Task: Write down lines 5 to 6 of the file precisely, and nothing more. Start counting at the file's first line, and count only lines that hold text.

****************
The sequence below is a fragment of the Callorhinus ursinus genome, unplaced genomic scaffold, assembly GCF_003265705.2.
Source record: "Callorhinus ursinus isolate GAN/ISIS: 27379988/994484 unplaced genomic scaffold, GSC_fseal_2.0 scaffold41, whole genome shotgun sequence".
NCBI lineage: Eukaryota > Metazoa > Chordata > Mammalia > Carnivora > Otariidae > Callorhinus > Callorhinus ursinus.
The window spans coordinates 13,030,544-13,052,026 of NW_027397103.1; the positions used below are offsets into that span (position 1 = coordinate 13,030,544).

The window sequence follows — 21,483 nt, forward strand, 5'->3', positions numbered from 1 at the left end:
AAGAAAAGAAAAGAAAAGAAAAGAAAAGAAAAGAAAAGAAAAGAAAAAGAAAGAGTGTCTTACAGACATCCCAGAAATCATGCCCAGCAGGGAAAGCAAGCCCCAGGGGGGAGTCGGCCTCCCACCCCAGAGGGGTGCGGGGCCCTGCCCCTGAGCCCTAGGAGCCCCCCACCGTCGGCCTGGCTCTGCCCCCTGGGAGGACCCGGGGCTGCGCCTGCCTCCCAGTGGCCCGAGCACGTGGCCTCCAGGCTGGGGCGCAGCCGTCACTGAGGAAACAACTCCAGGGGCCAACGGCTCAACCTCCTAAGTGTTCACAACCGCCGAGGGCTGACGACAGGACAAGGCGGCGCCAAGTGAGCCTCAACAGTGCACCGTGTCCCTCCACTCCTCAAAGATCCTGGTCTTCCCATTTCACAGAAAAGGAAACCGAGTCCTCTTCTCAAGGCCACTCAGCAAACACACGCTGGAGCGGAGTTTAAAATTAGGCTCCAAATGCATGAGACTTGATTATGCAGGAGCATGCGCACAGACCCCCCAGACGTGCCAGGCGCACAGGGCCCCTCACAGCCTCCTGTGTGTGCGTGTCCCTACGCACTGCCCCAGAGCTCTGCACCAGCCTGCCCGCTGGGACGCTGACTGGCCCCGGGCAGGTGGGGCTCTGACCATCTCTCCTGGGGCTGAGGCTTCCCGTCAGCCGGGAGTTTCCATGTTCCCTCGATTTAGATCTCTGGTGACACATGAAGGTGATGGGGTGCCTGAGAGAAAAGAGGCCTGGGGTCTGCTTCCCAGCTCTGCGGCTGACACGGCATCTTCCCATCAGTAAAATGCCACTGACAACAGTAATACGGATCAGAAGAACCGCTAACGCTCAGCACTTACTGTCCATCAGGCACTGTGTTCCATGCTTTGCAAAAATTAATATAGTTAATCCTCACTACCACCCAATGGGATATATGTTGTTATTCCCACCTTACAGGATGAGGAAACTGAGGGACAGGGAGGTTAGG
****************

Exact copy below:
The window sequence follows — 21,483 nt, forward strand, 5'->3', positions numbered from 1 at the left end:
AAGAAAAGAAAAGAAAAGAAAAGAAAAGAAAAGAAAAGAAAAGAAAAAGAAAGAGTGTCTTACAGACATCCCAGAAATCATGCCCAGCAGGGAAAGCAAGCCCCAGGGGGGAGTCGGCCTCCCACCCCAGAGGGGTGCGGGGCCCTGCCCCTGAGCCCTAGGAGCCCCCCACCGTCGGCCTGGCTCTGCCCCCTGGGAGGACCCGGGGCTGCGCCTGCCTCCCAGTGGCCCGAGCACGTGGCCTCCAGGCTGGGGCGCAGCCGTCACTGAGGAAACAACTCCAGGGGCCAACGGCTCAACCTCCTAAGTGTTCACAACCGCCGAGGGCTGACGACAGGACAAGGCGGCGCCAAGTGAGCCTCAACAGTGCACCGTGTCCCTCCACTCCTCAAAGATCCTGGTCTTCCCATTTCACAGAAAAGGAAACCGAGTCCTCTTCTCAAGGCCACTCAGCAAACACACGCTGGAGCGGAGTTTAAAATTAGGCTCCAAATGCATGAGACTTGATTATGCAGGAGCATGCGCACAGACCCCCCAGACGTGCCAGGCGCACAGGGCCCCTCACAGCCTCCTGTGTGTGCGTGTCCCTACGCACTGCCCCAGAGCTCTGCACCAGCCTGCCCGCTGGGACGCTGACTGGCCCCGGGCAGGTGGGGCTCTGACCATCTCTCCTGGGGCTGAGGCTTCCCGTCAGCCGGGAGTTTCCATGTTCCCTCGATTTAGATCTCTGGTGACACATGAAGGTGATGGGGTGCCTGAGAGAAAAGAGGCCTGGGGTCTGCTTCCCAGCTCTGCGGCTGACACGGCATCTTCCCATCAGTAAAATGCCACTGACAACAGTAATACGGATCAGAAGAACCGCTAACGCTCAGCACTTACTGTCCATCAGGCACTGTGTTCCATGCTTTGCAAAAATTAATATAGTTAATCCTCACTACCACCCAATGGGATATATGTTGTTATTCCCACCTTACAGGATGAGGAAACTGAGGGACAGGGAGGTTAGG